It has begun. Our celebration of the 25th anniversary of X-MEN:TAS kicks off in nine days at COMICFEST in San Diego. Mike Towry and his crew have been nice enough to set up FIVE panels that in some way honor our series. Julia and I and Producer/Director Larry Houston (see photo) plan to attend ALL of the panels. The specific guests and topics follow.
SATURDAY, FEB. 18
11:00am: “X-Men, Lies, and Videotape” — writers Dave McDermott & Steve Melching
2:00pm: “X-MEN:TAS – Creative Round Table” — ALL OF US
3:00pm: “X-Men Mock Trial on Human Rights” — Legal Geeks & Some of Us
SUNDAY, FEB. 19
10:00am: “Nightcrawler” — writer Len Uhley
3:00pm: “Days of Future Past” — writer Julia Lewald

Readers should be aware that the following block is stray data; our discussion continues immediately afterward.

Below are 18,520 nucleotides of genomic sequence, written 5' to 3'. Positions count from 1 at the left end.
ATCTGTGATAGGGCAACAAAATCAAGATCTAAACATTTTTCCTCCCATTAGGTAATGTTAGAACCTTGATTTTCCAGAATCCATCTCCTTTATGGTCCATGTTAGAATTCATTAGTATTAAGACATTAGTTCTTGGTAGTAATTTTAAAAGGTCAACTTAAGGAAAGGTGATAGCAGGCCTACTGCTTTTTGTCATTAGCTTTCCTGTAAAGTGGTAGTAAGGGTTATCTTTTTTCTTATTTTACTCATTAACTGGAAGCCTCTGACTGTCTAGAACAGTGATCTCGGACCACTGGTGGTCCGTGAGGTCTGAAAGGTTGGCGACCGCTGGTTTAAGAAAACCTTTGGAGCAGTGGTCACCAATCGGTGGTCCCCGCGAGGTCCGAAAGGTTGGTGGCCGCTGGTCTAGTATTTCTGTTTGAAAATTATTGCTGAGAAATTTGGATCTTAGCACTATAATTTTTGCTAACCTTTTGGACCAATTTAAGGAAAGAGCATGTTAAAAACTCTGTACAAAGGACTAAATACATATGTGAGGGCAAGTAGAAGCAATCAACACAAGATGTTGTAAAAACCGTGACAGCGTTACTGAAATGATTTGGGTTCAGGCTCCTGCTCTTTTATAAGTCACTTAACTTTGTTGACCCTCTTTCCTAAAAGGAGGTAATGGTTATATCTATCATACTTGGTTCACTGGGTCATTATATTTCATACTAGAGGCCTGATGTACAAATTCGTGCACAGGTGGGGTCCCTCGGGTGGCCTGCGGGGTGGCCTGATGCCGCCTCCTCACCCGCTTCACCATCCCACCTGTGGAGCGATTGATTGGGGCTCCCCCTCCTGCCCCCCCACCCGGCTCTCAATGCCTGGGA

According to Stan Lee, the Danger Room was created for the very first X-MEN comics issue by Jack Kirby (see Beast working out in it below), then given its official name in issue #2. So it has been around from the start (and preceeds by a decade the similar “Holodeck” used in later Star Trek incarnations, actually first seen the ST cartoon!). In X-MEN:TAS we used the Danger Room sparingly for a few reasons. First, action in real crises is always preferable to “training problems.” But more importantly, since the Danger Room can create spectacular but unreal dangers, it is tempting to trick the audience by creating big pretend fights or jeopardy (like in a character’s nightmare) which are then revealed to be “only projections” or dreams. We did allow ourselves the luxury of intense Danger Room imagery once, to great effect. That was in the episode (#14: “Till Death Due Us Part”) where Jean is about to marry Scott. Broken-hearted Wolverine takes out his unhappiness by obliterating some Scott-like projections, some of which end up looking like Scott-Sentinels (second image below). It provided a dramatic physical manifestation of Wolverine’s tortured inner struggle. By choosing not to overuse the Danger Room throughout the series, the few times we did it proved effective.